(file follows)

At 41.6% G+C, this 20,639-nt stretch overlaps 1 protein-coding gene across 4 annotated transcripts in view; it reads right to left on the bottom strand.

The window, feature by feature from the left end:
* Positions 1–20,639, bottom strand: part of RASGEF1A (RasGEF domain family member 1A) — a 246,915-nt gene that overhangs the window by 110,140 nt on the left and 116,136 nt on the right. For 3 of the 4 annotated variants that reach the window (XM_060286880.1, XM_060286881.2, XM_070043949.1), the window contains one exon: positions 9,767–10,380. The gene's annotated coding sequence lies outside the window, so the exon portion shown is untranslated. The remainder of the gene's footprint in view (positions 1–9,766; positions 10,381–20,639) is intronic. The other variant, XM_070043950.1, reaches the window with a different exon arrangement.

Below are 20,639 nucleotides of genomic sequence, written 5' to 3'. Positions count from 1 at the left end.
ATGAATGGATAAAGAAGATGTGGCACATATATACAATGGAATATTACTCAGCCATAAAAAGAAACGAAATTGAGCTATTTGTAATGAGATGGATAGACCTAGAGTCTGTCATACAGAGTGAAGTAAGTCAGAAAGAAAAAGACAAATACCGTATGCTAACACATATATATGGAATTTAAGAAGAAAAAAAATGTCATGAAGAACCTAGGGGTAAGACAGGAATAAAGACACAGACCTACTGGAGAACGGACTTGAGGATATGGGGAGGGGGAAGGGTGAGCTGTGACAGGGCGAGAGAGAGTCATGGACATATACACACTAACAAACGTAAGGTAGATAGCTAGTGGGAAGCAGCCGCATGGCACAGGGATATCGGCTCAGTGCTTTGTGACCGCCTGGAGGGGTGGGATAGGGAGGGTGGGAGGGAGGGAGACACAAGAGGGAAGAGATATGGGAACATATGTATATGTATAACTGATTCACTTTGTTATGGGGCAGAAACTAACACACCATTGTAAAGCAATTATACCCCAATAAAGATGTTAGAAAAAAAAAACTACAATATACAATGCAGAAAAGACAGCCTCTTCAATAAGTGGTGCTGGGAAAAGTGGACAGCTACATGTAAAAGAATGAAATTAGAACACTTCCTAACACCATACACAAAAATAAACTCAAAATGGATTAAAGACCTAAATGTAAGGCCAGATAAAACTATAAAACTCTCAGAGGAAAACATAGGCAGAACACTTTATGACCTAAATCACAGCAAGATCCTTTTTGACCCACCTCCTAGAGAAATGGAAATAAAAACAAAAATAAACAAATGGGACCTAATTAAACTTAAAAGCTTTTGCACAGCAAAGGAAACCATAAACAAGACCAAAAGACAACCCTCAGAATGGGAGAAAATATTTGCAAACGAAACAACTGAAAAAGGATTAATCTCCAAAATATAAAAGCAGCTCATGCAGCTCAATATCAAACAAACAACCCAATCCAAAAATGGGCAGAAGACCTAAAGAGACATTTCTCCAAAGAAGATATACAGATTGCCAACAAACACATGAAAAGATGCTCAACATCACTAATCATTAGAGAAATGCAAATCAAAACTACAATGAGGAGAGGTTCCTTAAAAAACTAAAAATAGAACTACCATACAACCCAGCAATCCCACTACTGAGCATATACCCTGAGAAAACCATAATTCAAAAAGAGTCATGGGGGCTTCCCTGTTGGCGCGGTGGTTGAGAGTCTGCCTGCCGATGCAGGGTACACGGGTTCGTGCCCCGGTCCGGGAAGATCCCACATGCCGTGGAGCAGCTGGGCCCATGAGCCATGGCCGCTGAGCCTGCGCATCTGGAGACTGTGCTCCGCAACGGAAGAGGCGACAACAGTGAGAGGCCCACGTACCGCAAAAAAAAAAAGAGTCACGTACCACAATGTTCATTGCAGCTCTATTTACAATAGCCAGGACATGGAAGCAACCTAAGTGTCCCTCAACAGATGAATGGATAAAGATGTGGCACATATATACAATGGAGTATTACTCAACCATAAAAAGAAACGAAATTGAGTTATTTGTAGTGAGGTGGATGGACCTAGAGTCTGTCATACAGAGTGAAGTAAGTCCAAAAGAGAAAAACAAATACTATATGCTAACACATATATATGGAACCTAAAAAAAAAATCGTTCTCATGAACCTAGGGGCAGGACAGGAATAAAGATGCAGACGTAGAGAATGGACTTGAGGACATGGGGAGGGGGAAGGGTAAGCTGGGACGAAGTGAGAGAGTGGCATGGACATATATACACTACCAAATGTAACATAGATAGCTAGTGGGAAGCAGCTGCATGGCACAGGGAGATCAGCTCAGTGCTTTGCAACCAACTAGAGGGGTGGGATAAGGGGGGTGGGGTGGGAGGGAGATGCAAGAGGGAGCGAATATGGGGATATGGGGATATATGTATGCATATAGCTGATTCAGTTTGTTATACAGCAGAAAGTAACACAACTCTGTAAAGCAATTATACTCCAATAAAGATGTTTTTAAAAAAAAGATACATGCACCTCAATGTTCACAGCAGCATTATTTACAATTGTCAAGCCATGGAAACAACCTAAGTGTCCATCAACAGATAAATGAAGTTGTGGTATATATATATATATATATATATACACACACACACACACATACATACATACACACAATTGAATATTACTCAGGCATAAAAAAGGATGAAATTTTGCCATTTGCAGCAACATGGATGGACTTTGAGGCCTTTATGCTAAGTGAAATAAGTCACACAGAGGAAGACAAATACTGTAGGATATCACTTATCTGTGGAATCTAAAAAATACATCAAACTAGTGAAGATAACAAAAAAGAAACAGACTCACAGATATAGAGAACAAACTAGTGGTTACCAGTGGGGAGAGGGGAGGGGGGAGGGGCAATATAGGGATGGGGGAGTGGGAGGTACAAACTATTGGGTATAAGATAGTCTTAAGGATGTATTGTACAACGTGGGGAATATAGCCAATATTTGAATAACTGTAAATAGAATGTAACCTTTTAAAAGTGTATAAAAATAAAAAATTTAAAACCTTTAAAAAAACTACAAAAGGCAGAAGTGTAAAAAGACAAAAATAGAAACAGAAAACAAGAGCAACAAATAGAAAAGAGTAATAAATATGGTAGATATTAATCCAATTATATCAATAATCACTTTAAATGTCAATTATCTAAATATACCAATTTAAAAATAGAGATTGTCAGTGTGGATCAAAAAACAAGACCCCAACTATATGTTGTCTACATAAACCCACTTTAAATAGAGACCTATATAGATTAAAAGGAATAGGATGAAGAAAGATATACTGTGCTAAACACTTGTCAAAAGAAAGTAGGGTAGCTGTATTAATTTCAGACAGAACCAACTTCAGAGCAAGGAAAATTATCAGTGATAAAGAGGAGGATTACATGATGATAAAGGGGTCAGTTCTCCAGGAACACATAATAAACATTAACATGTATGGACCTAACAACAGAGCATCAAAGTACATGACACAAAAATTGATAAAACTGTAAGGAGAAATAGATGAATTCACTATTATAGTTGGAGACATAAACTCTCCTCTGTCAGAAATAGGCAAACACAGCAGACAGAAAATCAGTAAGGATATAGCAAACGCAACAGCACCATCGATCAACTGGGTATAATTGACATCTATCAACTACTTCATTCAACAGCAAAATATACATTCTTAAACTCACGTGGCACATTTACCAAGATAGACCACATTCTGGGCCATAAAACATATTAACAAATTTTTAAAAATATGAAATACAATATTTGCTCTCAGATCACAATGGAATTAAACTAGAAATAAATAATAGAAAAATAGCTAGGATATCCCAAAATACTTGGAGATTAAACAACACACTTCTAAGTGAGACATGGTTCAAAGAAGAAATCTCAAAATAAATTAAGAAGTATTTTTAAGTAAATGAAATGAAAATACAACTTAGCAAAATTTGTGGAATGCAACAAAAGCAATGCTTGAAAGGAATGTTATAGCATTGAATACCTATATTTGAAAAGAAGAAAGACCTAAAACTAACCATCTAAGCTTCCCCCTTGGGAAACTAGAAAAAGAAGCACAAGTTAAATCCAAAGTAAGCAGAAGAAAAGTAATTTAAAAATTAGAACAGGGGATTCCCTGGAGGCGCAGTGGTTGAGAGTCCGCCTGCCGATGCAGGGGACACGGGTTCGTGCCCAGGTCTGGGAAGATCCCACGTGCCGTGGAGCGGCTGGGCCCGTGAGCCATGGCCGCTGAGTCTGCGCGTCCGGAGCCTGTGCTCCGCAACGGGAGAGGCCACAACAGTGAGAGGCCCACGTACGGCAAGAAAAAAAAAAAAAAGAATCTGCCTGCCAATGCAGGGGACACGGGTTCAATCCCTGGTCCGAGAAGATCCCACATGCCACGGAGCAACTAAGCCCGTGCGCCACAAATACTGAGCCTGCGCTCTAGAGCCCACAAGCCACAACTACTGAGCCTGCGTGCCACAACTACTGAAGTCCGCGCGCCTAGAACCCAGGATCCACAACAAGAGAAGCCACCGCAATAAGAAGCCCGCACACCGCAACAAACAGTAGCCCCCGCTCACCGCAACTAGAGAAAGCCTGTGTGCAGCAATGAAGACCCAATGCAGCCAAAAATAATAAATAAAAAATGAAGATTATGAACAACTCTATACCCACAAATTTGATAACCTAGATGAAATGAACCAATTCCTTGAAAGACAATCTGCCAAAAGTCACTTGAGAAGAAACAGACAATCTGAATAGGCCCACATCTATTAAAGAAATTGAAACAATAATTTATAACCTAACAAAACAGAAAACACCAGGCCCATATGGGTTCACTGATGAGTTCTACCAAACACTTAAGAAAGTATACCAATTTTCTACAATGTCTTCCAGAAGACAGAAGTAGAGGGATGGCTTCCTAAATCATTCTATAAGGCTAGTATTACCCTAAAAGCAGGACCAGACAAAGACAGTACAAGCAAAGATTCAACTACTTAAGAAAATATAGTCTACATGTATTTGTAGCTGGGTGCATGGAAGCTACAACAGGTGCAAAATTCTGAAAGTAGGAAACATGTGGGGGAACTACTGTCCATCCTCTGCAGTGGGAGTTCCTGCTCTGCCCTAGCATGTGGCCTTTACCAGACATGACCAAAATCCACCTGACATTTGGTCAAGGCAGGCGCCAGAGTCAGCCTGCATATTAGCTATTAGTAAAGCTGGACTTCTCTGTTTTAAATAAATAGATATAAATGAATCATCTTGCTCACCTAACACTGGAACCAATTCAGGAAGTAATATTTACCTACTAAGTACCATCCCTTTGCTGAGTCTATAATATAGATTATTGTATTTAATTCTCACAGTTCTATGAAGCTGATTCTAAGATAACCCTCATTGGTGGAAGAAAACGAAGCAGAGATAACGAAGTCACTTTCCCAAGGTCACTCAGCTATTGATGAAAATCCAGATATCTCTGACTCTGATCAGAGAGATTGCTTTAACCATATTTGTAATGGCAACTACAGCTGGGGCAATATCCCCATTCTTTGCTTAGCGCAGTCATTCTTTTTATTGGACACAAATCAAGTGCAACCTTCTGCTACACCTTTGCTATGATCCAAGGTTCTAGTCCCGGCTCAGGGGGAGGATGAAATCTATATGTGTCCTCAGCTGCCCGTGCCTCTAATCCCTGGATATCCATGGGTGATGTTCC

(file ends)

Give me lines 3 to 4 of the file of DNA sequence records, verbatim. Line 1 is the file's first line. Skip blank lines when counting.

* Positions 1–20,639, bottom strand: part of RASGEF1A (RasGEF domain family member 1A) — a 246,915-nt gene that overhangs the window by 110,140 nt on the left and 116,136 nt on the right. For 3 of the 4 annotated variants that reach the window (XM_060286880.1, XM_060286881.2, XM_070043949.1), the window contains one exon: positions 9,767–10,380. The gene's annotated coding sequence lies outside the window, so the exon portion shown is untranslated. The remainder of the gene's footprint in view (positions 1–9,766; positions 10,381–20,639) is intronic. The other variant, XM_070043950.1, reaches the window with a different exon arrangement.

Below are 20,639 nucleotides of genomic sequence, written 5' to 3'. Positions count from 1 at the left end.